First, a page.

The Kids Are Alright: Teenage Smoking, Drinking Rates Slip To New Lows
The trend distinguishes the younger generation from older Americans who had much higher rates for both. In other public health news, experts agree Apple's new wireless headphones won't give users cancer, a review of marijuana studies shows no connection between pot use and birth defects, a restaurant requires a doctor's note for anyone ordering gluten-free and America's most common workplace injury relates to hearing.
The New York Times:
Smoking And Drinking Rates Among U.S. Teenagers Fall To New Lows
Smoking and drinking among teenagers fell to new lows in 2015, new federal data show, as young Americans continued to shift away from the habits of their parents. Just 9.6 percent of adolescents, ages 12 to 17, reported using alcohol in 2015, down from 17.6 percent in 2002, according to the data. Far fewer adolescents smoke every day: about 20 percent in 2015, down from 32 percent in 2002. (Tavernise, 9/8)
Los Angeles Times:
No, Apple's New AirPods Won't Give You Cancer, Experts Say
Technology analysts have been calling Apple’s decision to eliminate the earphone jack on its new iPhone 7 a risky business move. But some potential users of the new smartphone wonder whether the company is asking them to take on some health risk as well. Unless iPhone 7 users adopt a workaround that would let them plug their earphones into the device’s charging jack, they will need to don wireless headphones or earpieces. But is it safe to put a radiation-emitting earphone device directly in contact with one’s head? (Healy, 9/8)
Is It Ever OK To Use Marijuana While Pregnant?
Between 2 percent and 5 percent of women say they use marijuana while pregnant, according to the American College of Obstetrics and Gynecology. And while harm to the fetus is certainly plausible since the drug crosses the placenta, the evidence has been spotty. Now a review and analysis of 31 previously published studies has found no independent connection between a mother's pot use and adverse birth events. But the doctors say that doesn't mean it's OK to partake. (Hobson, 9/8)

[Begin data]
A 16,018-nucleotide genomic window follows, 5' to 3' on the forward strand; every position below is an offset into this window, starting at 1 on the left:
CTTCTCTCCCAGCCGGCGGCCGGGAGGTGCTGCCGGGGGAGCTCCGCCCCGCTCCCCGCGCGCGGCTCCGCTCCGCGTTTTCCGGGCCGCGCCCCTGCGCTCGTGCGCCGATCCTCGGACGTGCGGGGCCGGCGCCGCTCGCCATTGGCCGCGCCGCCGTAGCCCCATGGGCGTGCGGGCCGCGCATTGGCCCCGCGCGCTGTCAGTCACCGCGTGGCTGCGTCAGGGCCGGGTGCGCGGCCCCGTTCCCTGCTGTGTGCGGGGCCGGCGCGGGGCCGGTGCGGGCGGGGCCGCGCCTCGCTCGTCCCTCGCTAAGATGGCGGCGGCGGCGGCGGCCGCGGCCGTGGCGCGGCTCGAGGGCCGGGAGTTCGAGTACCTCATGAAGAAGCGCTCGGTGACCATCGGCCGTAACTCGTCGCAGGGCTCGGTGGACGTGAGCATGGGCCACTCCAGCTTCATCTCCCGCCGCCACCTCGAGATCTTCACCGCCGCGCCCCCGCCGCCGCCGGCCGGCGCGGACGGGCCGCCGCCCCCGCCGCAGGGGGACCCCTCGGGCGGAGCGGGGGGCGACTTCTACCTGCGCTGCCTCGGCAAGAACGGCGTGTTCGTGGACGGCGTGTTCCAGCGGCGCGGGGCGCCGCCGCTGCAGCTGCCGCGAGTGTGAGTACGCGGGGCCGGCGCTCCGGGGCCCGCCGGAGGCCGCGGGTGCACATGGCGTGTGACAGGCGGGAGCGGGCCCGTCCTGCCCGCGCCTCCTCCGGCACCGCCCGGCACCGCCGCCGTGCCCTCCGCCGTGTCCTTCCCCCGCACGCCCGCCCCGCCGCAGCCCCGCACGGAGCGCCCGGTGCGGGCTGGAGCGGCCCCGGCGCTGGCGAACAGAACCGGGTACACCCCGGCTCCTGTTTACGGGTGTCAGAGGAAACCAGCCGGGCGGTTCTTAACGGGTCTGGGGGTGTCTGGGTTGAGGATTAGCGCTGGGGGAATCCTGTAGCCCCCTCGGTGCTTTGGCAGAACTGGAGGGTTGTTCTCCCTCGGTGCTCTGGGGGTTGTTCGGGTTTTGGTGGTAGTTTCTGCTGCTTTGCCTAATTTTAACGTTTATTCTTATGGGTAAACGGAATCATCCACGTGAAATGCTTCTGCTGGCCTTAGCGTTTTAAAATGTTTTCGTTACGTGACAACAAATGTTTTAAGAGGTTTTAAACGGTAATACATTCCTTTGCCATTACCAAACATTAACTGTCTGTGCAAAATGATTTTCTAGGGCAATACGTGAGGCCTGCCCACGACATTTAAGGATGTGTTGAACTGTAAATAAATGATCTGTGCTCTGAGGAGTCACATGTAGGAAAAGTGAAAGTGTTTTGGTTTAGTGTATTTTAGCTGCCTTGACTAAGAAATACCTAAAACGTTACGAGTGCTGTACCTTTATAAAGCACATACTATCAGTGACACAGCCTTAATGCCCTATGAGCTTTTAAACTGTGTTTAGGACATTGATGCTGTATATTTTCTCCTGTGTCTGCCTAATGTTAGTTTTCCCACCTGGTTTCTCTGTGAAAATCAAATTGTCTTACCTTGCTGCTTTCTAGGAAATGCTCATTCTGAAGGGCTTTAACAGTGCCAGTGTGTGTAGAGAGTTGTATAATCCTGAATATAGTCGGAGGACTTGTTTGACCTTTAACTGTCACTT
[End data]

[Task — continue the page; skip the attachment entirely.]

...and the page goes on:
The Boston Globe:
Should Gluten-Free Orders In A Restaurant Require A Doctor’S Note?
Forget getting carded for alcohol — if you want to order gluten-free food at the White Moose Cafe in Dublin, you’ll have to provide a doctor’s note. After a customer inquired about gluten-free pancakes without knowing what “celiac” meant, owner Paul Stenson posted the following on the restaurant’s Facebook page Saturday morning: “From now on, guests who demand gluten-free food are required to produce a doctor’s note which states that you suffer from coeliac [the spelling used in Ireland] disease. Guests following a gluten-free fad, who don’t even know what gluten is, can cop the [expletive] on and eat regular food like everybody else.” (Rao, 9/8)
Kaiser Health News:
Shhh! America’s Most Common Workplace Injury Is Hearing Loss
Eight years ago, Jeff Ammon, now 55, began noticing a feeling of pressure in his ears every day after work. Over the next months, when his symptoms progressed into a slight loss of hearing and sensitivity to noise, he became worried. Ammon, a construction worker for 32 years, eventually started wearing ear protection hoping this would address these complaints — but it was too late. (Tan, 9/9)